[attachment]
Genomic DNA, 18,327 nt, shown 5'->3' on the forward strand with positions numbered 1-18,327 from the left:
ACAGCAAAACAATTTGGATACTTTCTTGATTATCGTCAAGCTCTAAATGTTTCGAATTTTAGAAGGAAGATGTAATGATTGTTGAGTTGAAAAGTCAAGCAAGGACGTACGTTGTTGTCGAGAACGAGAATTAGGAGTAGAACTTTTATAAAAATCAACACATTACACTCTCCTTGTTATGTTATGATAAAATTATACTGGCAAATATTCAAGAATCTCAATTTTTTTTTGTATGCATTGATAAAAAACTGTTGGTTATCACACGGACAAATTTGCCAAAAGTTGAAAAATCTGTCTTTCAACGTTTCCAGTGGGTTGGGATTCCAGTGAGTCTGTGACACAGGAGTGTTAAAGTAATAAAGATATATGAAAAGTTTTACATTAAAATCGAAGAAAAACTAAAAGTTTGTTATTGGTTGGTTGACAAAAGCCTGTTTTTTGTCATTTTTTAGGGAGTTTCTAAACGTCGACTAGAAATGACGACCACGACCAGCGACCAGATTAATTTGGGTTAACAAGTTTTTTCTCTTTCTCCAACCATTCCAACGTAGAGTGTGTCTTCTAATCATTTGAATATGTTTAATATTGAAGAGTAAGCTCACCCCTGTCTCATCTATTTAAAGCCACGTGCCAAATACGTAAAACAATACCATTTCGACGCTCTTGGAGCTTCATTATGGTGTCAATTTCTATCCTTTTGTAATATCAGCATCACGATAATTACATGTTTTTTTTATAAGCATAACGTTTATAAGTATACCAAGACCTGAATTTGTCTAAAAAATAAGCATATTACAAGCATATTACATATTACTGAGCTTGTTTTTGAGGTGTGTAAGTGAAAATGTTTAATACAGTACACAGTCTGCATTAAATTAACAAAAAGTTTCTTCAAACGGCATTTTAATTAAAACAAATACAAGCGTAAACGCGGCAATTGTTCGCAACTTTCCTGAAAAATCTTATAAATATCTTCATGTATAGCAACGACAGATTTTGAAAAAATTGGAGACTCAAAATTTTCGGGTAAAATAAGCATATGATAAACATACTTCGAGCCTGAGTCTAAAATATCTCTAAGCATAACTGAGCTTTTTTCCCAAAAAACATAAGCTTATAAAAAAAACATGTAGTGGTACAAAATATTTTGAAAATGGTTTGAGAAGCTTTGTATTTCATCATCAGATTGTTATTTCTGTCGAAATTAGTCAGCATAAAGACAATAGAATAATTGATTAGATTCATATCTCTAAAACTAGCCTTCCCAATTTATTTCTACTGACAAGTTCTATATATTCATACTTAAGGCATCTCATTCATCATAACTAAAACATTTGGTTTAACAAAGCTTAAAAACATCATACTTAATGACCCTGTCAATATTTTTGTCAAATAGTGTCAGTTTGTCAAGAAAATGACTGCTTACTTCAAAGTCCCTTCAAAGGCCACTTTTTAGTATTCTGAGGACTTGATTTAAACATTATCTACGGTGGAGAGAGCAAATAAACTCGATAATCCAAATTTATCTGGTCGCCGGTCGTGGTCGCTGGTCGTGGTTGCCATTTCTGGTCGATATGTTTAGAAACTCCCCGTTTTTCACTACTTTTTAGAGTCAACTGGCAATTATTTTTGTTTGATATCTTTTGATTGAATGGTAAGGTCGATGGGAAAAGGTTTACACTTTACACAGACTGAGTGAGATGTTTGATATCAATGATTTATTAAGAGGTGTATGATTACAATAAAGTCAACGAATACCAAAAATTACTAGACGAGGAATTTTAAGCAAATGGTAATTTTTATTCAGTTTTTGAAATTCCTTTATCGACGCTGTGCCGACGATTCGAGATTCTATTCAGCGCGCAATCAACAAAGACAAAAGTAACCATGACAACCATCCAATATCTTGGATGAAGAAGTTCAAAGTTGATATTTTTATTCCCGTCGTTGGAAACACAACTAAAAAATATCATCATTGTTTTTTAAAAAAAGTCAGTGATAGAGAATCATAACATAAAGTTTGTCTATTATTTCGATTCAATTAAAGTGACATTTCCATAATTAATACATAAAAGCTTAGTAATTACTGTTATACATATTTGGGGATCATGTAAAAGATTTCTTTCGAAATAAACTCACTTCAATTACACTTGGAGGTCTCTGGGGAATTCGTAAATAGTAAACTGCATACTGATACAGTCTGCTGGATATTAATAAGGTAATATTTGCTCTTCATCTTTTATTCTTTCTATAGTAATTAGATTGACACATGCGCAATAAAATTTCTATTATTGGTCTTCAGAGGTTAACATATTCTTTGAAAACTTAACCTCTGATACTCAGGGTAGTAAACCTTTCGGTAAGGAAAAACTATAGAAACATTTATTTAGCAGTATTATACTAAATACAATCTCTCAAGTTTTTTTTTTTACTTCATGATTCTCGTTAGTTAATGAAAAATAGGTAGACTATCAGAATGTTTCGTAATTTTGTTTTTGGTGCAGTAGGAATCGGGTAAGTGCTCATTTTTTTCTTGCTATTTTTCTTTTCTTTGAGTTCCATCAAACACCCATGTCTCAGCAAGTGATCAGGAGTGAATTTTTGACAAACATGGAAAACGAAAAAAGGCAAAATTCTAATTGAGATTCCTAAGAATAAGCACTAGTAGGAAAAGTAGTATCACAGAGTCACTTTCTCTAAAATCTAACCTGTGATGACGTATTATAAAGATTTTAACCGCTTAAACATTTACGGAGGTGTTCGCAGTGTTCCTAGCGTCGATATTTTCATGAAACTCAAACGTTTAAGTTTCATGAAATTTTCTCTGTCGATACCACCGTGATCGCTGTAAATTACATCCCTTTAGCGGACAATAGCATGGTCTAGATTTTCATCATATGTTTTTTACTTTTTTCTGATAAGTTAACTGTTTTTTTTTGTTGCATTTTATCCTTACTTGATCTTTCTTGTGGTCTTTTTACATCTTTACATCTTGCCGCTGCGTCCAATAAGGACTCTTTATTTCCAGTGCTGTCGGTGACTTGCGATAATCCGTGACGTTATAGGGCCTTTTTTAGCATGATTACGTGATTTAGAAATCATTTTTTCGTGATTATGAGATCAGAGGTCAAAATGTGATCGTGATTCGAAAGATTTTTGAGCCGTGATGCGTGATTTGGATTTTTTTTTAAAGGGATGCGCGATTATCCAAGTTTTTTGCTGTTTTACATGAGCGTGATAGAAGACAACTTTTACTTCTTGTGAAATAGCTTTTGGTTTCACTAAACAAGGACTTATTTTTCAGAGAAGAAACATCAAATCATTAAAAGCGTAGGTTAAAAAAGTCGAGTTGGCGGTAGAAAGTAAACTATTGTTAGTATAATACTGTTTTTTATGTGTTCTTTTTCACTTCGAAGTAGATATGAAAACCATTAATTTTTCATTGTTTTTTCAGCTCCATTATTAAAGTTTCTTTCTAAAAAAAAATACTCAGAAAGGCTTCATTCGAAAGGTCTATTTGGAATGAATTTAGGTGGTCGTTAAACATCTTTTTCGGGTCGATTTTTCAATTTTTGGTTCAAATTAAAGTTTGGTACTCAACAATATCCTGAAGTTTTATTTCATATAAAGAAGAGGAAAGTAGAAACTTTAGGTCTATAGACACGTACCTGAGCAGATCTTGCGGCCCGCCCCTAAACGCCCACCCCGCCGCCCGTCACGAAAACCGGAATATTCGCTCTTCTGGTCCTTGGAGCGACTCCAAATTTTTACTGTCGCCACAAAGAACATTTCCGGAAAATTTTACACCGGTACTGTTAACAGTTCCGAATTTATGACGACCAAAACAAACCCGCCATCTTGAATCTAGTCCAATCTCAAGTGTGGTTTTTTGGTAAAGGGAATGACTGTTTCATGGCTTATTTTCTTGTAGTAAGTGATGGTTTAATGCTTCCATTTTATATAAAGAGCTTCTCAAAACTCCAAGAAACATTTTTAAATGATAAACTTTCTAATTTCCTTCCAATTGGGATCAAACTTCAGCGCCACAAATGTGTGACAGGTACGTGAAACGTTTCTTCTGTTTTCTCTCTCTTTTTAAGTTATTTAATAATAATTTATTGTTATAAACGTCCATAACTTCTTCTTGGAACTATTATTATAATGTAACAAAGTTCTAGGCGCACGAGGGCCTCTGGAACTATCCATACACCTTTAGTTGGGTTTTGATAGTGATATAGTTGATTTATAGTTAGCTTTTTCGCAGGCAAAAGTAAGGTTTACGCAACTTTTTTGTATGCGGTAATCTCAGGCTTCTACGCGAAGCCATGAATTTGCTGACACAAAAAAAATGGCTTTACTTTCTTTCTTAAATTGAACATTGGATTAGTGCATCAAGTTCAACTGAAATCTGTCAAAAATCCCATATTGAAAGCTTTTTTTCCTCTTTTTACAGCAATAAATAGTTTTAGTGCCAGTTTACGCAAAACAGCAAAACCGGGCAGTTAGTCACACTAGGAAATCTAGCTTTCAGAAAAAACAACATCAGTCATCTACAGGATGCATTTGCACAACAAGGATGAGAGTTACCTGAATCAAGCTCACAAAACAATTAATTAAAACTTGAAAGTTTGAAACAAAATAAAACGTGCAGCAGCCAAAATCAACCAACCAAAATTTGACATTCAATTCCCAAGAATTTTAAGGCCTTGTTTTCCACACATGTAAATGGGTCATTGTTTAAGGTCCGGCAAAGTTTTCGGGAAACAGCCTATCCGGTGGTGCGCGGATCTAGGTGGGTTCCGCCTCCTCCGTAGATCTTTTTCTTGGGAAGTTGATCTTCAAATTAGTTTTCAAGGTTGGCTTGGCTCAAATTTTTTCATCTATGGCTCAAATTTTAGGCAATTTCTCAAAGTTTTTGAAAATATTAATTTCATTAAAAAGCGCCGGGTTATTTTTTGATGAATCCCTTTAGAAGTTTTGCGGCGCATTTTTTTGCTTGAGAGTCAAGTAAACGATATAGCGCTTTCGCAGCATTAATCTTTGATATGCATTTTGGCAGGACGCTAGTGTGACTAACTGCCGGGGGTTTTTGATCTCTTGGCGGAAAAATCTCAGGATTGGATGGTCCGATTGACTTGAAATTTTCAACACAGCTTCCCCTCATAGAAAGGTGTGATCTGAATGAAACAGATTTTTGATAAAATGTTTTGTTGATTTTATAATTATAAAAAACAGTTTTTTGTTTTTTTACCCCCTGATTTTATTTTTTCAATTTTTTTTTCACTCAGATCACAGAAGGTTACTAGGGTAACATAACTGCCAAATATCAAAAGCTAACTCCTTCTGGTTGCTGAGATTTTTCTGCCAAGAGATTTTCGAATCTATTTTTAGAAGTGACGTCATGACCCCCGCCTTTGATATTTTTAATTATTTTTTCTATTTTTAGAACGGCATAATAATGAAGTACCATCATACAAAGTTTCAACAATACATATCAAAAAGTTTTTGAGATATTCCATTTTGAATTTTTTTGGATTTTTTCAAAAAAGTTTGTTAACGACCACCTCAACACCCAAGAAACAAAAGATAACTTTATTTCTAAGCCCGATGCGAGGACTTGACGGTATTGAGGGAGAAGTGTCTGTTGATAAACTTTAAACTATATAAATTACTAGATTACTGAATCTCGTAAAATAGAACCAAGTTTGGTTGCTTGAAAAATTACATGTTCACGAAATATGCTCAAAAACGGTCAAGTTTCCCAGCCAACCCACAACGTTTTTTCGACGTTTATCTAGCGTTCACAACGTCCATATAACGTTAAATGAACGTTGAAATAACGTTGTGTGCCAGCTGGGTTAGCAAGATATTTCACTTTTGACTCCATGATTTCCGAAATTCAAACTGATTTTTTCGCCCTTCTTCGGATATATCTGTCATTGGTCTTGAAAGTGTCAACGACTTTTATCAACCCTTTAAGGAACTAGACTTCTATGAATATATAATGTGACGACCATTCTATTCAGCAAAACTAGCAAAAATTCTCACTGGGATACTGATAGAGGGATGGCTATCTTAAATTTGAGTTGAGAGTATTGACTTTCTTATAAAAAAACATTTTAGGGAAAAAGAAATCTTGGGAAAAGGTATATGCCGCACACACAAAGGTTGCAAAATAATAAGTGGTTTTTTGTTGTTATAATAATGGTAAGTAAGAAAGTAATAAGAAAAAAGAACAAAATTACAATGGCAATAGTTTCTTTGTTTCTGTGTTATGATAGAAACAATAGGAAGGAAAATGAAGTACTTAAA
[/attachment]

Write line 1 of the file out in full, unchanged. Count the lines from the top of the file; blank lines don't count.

Genomic DNA, 18,327 nt, shown 5'->3' on the forward strand with positions numbered 1-18,327 from the left: